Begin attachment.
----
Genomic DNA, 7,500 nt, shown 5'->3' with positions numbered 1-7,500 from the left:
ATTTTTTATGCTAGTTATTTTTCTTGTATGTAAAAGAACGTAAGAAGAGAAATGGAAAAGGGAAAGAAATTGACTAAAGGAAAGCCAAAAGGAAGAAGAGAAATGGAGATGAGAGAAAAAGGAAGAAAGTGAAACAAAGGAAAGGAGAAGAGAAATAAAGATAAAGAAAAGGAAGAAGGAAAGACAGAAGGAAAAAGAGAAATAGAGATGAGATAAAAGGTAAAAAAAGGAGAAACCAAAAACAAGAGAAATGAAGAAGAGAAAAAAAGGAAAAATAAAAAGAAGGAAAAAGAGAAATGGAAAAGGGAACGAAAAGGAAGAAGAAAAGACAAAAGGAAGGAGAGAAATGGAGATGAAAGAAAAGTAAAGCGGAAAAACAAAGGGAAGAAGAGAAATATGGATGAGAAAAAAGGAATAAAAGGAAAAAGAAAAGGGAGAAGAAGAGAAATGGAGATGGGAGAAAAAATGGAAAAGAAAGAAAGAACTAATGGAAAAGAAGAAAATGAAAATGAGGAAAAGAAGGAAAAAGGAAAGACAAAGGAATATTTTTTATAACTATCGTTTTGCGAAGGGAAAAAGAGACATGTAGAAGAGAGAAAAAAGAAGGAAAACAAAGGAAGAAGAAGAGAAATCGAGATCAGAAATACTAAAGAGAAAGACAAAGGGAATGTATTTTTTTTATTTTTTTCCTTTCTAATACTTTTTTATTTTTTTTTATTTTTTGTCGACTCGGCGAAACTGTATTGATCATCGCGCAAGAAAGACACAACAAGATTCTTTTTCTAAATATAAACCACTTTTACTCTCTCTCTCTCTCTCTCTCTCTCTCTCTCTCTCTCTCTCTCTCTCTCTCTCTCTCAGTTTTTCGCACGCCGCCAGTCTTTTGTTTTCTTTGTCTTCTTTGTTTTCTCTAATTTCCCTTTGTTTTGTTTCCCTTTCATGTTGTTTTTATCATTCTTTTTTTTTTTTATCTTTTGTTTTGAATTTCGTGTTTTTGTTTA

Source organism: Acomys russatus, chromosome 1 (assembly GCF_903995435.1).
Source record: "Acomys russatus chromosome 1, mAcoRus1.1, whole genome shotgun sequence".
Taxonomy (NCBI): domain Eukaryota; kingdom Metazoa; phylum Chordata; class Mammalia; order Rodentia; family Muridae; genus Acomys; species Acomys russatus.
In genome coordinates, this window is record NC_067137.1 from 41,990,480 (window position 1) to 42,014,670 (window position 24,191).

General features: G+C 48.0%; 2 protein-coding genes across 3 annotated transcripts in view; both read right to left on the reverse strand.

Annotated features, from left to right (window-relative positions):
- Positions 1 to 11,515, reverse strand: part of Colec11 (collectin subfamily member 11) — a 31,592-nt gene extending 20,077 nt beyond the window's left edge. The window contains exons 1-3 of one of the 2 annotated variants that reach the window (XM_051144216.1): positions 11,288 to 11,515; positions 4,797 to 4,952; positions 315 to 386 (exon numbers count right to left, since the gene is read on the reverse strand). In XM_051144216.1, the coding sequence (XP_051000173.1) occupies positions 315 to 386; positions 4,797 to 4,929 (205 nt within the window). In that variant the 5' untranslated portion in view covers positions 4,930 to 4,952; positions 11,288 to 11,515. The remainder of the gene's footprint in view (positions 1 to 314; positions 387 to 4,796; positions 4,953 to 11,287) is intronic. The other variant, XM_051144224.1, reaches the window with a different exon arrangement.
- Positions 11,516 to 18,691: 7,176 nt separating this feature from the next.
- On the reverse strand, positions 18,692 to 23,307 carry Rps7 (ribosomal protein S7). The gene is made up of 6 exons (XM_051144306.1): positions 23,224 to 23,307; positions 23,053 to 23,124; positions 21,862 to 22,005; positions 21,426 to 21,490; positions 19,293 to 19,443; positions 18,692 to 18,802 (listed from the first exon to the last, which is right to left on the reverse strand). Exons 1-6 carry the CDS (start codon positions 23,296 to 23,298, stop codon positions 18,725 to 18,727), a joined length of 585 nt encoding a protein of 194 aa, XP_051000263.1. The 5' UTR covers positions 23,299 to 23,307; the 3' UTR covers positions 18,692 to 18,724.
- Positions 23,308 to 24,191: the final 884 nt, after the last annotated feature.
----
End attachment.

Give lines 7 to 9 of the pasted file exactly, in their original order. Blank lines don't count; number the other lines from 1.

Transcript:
General features: G+C 48.0%; 2 protein-coding genes across 3 annotated transcripts in view; both read right to left on the reverse strand.

Annotated features, from left to right (window-relative positions):
- Positions 1 to 11,515, reverse strand: part of Colec11 (collectin subfamily member 11) — a 31,592-nt gene extending 20,077 nt beyond the window's left edge. The window contains exons 1-3 of one of the 2 annotated variants that reach the window (XM_051144216.1): positions 11,288 to 11,515; positions 4,797 to 4,952; positions 315 to 386 (exon numbers count right to left, since the gene is read on the reverse strand). In XM_051144216.1, the coding sequence (XP_051000173.1) occupies positions 315 to 386; positions 4,797 to 4,929 (205 nt within the window). In that variant the 5' untranslated portion in view covers positions 4,930 to 4,952; positions 11,288 to 11,515. The remainder of the gene's footprint in view (positions 1 to 314; positions 387 to 4,796; positions 4,953 to 11,287) is intronic. The other variant, XM_051144224.1, reaches the window with a different exon arrangement.